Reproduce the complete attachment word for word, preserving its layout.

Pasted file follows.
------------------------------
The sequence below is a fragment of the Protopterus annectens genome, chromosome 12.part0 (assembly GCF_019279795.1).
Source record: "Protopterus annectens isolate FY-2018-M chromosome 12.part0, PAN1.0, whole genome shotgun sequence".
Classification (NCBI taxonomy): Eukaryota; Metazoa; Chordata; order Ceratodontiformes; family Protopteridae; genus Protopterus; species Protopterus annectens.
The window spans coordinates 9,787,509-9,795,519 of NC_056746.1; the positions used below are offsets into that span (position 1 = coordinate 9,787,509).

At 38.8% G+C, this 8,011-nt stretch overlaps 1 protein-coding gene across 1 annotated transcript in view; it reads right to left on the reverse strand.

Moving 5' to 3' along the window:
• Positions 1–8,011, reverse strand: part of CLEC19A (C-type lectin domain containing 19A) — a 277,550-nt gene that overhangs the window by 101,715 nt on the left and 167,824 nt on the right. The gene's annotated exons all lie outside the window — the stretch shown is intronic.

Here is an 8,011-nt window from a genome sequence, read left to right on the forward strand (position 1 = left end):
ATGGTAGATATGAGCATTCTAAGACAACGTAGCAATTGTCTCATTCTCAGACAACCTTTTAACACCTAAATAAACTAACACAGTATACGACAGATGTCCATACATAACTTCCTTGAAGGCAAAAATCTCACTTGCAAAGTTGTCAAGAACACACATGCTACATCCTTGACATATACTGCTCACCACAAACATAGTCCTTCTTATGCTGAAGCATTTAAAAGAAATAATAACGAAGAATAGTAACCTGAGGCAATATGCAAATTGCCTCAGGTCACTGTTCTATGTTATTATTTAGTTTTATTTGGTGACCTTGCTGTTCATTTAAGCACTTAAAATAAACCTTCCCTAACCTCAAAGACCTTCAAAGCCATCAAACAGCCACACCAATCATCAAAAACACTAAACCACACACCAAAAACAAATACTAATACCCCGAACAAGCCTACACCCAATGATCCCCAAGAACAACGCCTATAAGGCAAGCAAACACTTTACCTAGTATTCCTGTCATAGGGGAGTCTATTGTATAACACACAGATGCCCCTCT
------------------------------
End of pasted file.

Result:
The sequence below is a fragment of the Protopterus annectens genome, chromosome 12.part0 (assembly GCF_019279795.1).
Source record: "Protopterus annectens isolate FY-2018-M chromosome 12.part0, PAN1.0, whole genome shotgun sequence".
Classification (NCBI taxonomy): Eukaryota; Metazoa; Chordata; order Ceratodontiformes; family Protopteridae; genus Protopterus; species Protopterus annectens.
The window spans coordinates 9,787,509-9,795,519 of NC_056746.1; the positions used below are offsets into that span (position 1 = coordinate 9,787,509).

At 38.8% G+C, this 8,011-nt stretch overlaps 1 protein-coding gene across 1 annotated transcript in view; it reads right to left on the reverse strand.

Moving 5' to 3' along the window:
• Positions 1–8,011, reverse strand: part of CLEC19A (C-type lectin domain containing 19A) — a 277,550-nt gene that overhangs the window by 101,715 nt on the left and 167,824 nt on the right. The gene's annotated exons all lie outside the window — the stretch shown is intronic.

Here is an 8,011-nt window from a genome sequence, read left to right on the forward strand (position 1 = left end):
ATGGTAGATATGAGCATTCTAAGACAACGTAGCAATTGTCTCATTCTCAGACAACCTTTTAACACCTAAATAAACTAACACAGTATACGACAGATGTCCATACATAACTTCCTTGAAGGCAAAAATCTCACTTGCAAAGTTGTCAAGAACACACATGCTACATCCTTGACATATACTGCTCACCACAAACATAGTCCTTCTTATGCTGAAGCATTTAAAAGAAATAATAACGAAGAATAGTAACCTGAGGCAATATGCAAATTGCCTCAGGTCACTGTTCTATGTTATTATTTAGTTTTATTTGGTGACCTTGCTGTTCATTTAAGCACTTAAAATAAACCTTCCCTAACCTCAAAGACCTTCAAAGCCATCAAACAGCCACACCAATCATCAAAAACACTAAACCACACACCAAAAACAAATACTAATACCCCGAACAAGCCTACACCCAATGATCCCCAAGAACAACGCCTATAAGGCAAGCAAACACTTTACCTAGTATTCCTGTCATAGGGGAGTCTATTGTATAACACACAGATGCCCCTCT